Spring Comes Early At William & Mary As Tribe Returns To The Gridiron

Mike London Is Back With The Tribe

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Barely moments after the last piece of confetti fell in Frisco, signaling the end of the 2019 college football season, William & Mary opened its spring practice season in Williamsburg, kicking off the 2020 campaign. 

The Tribe will complete their spring slate on March 7 — before some programs even start theirs, and two weeks before literal spring — but it’s been a fitting timetable for kickoff of Year 2 under coach Mike London. 

“It’s important for our guys to have time with our sports performance people, getting bigger, faster, stronger,” London said. “Anybody who had issues from a physical standpoint will have more time to heal up before our August camp, and you see that’s kind of a trend, some programs going earlier than later.” 

And spring practice falling in winter has not left the Tribe digging through the snow to get to the practice field — although London said he had to “knock on my head” to avoid jinxing the final stretch. 

Yes, an earlier spring schedule has its benefits from that perspective. It also got William & Mary on the field after an autumn that ended with plenty of positive momentum. 

London’s return to the Colonial Athletic Association, where he played and later coached Richmond to a national championship, began with some stumbles. 

After a 2-1 start, with blowouts of Lafayette and Colgate, William & Mary suffered fourth-quarter heartbreaks against East Carolina, UAlbany and Villanova. 

The results may not have broken William & Mary’s way in the 2019 season’s first month, but the Tribe’s performance demonstrated their potential. 

In CAA-opening losses to playoff-qualifying UAlbany and Villanova — two games in which William & Mary had game-ending possessions with the prospect of forcing overtime —  the Tribe scored 31 and 28 points. That’s more than they recorded in any game in 2018, when the Tribe’s 13.6 points per game ranked last in the CAA. 

A breakthrough was inevitable, and by season’s end, those close games started breaking William & Mary’s way. The Tribe finished 2018 as one of the CAA’s hottest, winning three of their final four, including two in overtime against Elon and rival Richmond. 

William & Mary’s strong finish was in no small part a culmination to the careers of some talented upperclassmen. Seniors like 2018 CAA Co-Defensive Player of the Year Isaiah Laster, pass-rushing menaces Gavin Johnson and All-American Bill Murray, finished their tenures in Williamsburg with a flourish. 

They’re also just a few of the “lot of seniors” the Tribe replace in 2020, the emphasis London’s. 

“At the same time,” he added, “a lot of guys coming back on our team this year are freshmen who played: Bronson Yoder, Hollis Mathis, Donavyn Lester. All those guys got good time, good playing experience.” 

And they delivered good production. The dual-threat quarterback Mathis finished second in rushing with 546 yards, scored a team-high eight touchdowns on the ground, and threw for four more scores.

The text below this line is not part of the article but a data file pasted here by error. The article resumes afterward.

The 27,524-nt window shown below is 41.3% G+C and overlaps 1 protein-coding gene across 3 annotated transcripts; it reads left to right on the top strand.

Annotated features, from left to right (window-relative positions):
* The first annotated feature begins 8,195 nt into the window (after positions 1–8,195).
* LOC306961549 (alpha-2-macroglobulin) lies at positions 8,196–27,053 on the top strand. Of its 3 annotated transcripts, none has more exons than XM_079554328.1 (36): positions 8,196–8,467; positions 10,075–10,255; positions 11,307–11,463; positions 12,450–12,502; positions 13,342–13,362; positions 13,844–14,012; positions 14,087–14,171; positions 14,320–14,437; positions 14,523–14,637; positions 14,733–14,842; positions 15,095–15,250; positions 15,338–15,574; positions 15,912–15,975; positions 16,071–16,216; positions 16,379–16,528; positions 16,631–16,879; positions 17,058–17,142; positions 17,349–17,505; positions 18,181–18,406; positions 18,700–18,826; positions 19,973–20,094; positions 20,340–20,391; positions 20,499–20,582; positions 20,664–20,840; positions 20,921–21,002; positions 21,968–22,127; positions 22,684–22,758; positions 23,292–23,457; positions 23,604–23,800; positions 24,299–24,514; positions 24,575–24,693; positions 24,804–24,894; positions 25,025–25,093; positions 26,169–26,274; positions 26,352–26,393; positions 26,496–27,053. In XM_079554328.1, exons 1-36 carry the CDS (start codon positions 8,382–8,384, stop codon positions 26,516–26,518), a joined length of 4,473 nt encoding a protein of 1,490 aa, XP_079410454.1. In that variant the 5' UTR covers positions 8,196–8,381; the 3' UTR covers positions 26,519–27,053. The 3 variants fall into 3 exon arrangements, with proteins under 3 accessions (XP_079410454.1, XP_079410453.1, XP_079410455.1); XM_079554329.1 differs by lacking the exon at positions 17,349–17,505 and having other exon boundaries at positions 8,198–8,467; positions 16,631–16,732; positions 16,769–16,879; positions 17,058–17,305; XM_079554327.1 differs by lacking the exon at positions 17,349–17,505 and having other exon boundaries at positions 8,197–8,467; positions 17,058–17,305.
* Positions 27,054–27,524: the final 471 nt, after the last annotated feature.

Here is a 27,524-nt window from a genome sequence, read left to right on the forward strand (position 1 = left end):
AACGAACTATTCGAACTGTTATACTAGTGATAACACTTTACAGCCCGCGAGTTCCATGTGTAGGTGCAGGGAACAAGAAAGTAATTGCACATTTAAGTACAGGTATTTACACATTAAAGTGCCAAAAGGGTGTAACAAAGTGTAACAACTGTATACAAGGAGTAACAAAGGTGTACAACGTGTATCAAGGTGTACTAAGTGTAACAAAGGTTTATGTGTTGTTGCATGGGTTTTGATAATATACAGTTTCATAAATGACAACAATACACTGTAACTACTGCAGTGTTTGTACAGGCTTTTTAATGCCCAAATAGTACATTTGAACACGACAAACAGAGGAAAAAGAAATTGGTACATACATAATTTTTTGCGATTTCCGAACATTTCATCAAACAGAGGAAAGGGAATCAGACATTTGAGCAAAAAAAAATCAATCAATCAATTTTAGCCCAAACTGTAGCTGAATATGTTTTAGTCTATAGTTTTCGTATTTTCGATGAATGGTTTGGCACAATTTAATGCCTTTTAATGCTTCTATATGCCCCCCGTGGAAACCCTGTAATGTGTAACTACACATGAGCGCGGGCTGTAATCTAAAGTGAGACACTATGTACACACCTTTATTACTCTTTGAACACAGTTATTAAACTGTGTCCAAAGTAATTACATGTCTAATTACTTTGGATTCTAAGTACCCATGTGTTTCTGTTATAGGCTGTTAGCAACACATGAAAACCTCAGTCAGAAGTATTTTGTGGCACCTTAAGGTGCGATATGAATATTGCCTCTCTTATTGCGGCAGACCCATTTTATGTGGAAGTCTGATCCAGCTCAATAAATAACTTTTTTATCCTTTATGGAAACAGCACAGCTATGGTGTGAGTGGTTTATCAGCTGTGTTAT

The running back Lester ran for 271 yards and four touchdowns, and showed signs of being an outstanding pass-catcher out of the backfield in the years to come. His development in that regard will be a nice complement to Kane Everson, who quickly established himself as the team’s top receiving target. 

Everson caught 46 passes, a team-high, and went for three touchdowns. 

Then there was Yoder, one of the most spectacular surprises to emerge from the 2019 CAA season. Yoder handled kickoff responsibilities and ran back two for touchdowns, then integrated into the offense to become the team’s third-leading rusher. He even attempted two passes. 

Quite the workload for a player who was officially listed at safety. No word on if he also took tickets before the game, but Yoder did just about everything else. 

Combining veteran savvy with youthful promise facilitated William & Mary’s season-long progress. Beginning with spring ball, the youngsters who integrated with the returning veterans in the season past graduate to the duties of experienced leaders. 

And spring practices provide a unique opportunity to put that leadership into action for the offensive returners, with William & Mary embarking on the offseason workouts with a change in coordinators. 

Brennan Marion, whose Go-Go scheme helped dramatically improve the Tribe’s formerly last-place offense, reunited with his former coach at Tulsa and colleague at Arizona State, Todd Graham, on the staff at Hawaii. 

Continuing last season’s offensive growth with a new coordinator, once that hire is settled, is a big-picture focus for the Tribe in 2020. On a more precise scale, London said their spring practices have emphasized “becoming situationally better in terms of our football IQ.”

“The third-down situations, your conversions, knowing the down-and-distance and the tendencies the other side have,” he explained. “A young player might rely on his athleticism alone. But now, as we start to go into spring practice, and create those situations in practice, not only are they using their physical skills: They’re using their smarts.”

Shane Simpson Looking Strong In Recovery

During the third game of the 2019 season against Maine, Towson standout running back Shane Simpson suffered a season-ending knee injury. 

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